I realize that not many readers are pigeon fanciers but I have been since I was eight, and pigeons are an integral part of life at Casa Q. Those who find them a bit low- class– I once reviewed a book for the TLS which was generally good, but which remarked that pigeons were unattractive, and snobbishly implied that their breeders were too– should remember that Darwin was a pigeon breeder who like all of us bored his friends with chatter about them. (The great geologist Lyell actually complained about it!) Tim Gallagher took this photo of me consulting the pigeon section of his book on variation under domestication, which preceded his explicitly evolutionary works…
Recently two fanciers from different parts of the world sent me pigeon culture pix. John Agresto is an old friend, the former president of St John’s, a New Mexico resident when not on the road, a Classicist, and an adventurous scholar who was tapped to rebuild the University system in Iraq, and later to start one in Iraqui Kurdistan. In early life, he was a traditional New York rooftop flyer in Brooklyn, where his father was a barber (remember “On the Waterfront?). When he lived in the land of pigeon- obsessed Kurds (I have never seen a culture with more pigeon sport than the nearby Kurdish part of Turkey) he reverted to his roots and kept a loft. He sent me this photo of his favorite breed, one that the locals call “Bokharas”, which do not correspond to any of the breeds on the good Turkish websites nor to any in the myriad Arabic YouTubes. Any ideas from readers as to what they might be?
Meanwhile long- time correspondent Rabishankar Pal in Kolkata (Calcutta) India has been sending me photos of his Madras homers, both like and unlike our Belgian- derived modern racers. They are apparently both good and enduring highlyers that can evade the ever- present falcons, and long- distance homers. I wonder if they are the kind of homers that star in in the 1920’s classic children’s pigeon adventure tale Gay Neck by Dhan Gopal Mukerji?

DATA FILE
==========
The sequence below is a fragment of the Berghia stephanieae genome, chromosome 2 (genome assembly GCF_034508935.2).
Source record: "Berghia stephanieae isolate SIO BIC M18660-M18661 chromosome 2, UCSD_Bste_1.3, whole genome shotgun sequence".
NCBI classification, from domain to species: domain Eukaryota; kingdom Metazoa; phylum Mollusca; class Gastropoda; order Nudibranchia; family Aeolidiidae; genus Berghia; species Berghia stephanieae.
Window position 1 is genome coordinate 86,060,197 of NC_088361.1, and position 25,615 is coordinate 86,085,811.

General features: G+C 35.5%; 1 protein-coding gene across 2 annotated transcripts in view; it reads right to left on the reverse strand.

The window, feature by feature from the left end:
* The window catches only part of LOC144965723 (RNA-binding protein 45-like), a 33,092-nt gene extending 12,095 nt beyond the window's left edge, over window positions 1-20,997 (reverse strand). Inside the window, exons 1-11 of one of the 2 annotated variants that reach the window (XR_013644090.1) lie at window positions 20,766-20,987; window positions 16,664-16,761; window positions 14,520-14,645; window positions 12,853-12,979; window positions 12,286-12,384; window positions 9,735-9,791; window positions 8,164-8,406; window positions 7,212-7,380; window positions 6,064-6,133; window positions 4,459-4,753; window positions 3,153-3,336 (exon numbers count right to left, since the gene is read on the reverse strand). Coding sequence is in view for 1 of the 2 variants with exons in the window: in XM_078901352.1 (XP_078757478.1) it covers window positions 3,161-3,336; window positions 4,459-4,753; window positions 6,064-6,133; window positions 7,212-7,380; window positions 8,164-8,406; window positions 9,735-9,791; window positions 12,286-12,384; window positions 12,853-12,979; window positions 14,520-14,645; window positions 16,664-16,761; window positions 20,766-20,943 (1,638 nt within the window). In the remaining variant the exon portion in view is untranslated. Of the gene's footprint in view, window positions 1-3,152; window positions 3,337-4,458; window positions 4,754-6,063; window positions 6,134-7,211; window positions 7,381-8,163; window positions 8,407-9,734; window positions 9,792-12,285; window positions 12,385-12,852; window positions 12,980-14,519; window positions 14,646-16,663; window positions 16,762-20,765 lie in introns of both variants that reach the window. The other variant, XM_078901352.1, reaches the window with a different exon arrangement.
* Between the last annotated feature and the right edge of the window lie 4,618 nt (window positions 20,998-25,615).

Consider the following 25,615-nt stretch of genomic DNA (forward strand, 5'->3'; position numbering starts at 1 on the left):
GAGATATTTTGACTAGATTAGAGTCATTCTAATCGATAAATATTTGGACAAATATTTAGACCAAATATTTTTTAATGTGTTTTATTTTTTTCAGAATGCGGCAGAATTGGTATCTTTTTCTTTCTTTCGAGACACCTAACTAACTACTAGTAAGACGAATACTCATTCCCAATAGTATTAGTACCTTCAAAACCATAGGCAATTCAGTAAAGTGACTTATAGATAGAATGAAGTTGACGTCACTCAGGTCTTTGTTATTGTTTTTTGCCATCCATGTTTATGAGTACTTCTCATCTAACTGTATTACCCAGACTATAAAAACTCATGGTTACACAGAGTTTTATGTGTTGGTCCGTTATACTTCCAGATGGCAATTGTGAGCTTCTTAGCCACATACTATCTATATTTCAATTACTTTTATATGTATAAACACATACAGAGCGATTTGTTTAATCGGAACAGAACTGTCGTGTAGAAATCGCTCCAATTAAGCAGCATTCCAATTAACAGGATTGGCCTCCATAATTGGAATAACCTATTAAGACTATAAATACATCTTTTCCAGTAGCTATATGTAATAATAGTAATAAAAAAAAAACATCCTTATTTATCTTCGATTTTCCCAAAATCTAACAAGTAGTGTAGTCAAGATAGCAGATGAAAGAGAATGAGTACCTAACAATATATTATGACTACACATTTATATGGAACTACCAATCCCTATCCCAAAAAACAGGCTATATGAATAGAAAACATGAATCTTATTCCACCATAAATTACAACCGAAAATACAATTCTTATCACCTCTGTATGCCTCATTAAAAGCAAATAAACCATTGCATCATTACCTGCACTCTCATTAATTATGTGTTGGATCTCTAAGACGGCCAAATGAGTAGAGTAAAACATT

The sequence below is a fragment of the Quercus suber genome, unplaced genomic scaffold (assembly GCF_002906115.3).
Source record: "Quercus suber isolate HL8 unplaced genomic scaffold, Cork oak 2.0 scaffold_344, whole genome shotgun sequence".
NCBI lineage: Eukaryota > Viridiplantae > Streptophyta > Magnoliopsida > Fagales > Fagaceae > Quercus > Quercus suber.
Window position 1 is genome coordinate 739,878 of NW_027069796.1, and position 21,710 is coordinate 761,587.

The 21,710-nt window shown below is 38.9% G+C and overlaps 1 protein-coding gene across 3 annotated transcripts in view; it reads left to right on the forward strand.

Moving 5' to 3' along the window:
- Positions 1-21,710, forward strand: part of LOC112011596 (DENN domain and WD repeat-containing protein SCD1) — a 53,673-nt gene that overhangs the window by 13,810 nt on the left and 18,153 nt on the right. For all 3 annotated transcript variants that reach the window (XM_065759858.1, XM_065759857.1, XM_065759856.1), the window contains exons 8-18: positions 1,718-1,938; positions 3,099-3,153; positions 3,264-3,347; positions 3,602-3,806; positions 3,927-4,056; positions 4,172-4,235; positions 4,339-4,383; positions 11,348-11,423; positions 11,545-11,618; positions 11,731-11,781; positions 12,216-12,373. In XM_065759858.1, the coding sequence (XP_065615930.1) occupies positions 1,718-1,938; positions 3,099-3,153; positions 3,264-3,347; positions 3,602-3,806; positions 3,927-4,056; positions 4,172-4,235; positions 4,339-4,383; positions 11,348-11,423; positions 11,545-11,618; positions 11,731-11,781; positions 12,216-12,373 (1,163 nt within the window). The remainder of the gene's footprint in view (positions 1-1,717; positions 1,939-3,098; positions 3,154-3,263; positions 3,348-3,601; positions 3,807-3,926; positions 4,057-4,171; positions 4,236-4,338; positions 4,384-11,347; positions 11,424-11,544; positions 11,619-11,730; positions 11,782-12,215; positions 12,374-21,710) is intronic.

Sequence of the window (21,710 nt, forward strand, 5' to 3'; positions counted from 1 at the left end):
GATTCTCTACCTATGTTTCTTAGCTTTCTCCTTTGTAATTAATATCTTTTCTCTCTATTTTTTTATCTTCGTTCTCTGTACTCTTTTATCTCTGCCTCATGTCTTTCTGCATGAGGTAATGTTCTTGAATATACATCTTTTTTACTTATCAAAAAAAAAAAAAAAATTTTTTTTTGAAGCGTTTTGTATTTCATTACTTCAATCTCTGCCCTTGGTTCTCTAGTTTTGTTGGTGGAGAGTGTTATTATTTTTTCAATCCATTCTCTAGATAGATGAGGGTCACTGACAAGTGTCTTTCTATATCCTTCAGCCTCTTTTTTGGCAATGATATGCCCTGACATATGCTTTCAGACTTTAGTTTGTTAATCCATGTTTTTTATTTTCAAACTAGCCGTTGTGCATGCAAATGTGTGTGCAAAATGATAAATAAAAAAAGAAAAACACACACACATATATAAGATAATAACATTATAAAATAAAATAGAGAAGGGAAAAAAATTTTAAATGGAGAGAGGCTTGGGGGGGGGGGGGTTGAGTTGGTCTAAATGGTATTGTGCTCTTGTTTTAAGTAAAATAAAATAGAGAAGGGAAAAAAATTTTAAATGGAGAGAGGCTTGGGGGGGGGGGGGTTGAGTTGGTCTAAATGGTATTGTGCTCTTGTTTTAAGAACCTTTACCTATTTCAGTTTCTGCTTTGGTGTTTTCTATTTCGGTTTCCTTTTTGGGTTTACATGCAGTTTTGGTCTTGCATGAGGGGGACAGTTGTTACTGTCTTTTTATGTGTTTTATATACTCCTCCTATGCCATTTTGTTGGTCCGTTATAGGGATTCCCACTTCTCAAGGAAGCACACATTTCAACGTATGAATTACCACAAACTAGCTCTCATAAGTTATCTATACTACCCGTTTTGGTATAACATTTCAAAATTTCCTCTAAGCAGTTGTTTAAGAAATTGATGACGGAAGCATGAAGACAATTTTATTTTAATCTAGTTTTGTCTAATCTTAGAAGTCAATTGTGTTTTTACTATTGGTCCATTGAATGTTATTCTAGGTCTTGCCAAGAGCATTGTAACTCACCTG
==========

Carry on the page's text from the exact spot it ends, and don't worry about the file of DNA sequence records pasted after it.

Mr Pal, after perusing Q blog, wrote an outsider’s perspective on our strange Southwestern culture that is both funny and original, and surprisingly accurate: far more so than many expressed by many romantic Nuevo incomers; they are considering putting it up at the Spur:
“Steve, you have terrific countrysides in Magdalena. Much like in Western Cowboy Movies. Gun draws, big hats, cigars, total lawlessness and a busy Sheriff, plenty of home made wine,beautiful blondes and all that. The terrains are difficult and from what I could gather Querencia does not have a big population. A perfect setting for writers, thinkers and peace lovers and of course pigeon fanciers.”
Our actual Sheriff (actually Marshall Larry Cearley, who does wear a big hat), remarked that but for more dark heads then blonde he thought it pretty much “got” us. While singer- songwriter Tom Russell, our near neighbor just to the south in El Paso, wrote: “Cool– sounds like daily life in El Paso– all of it!”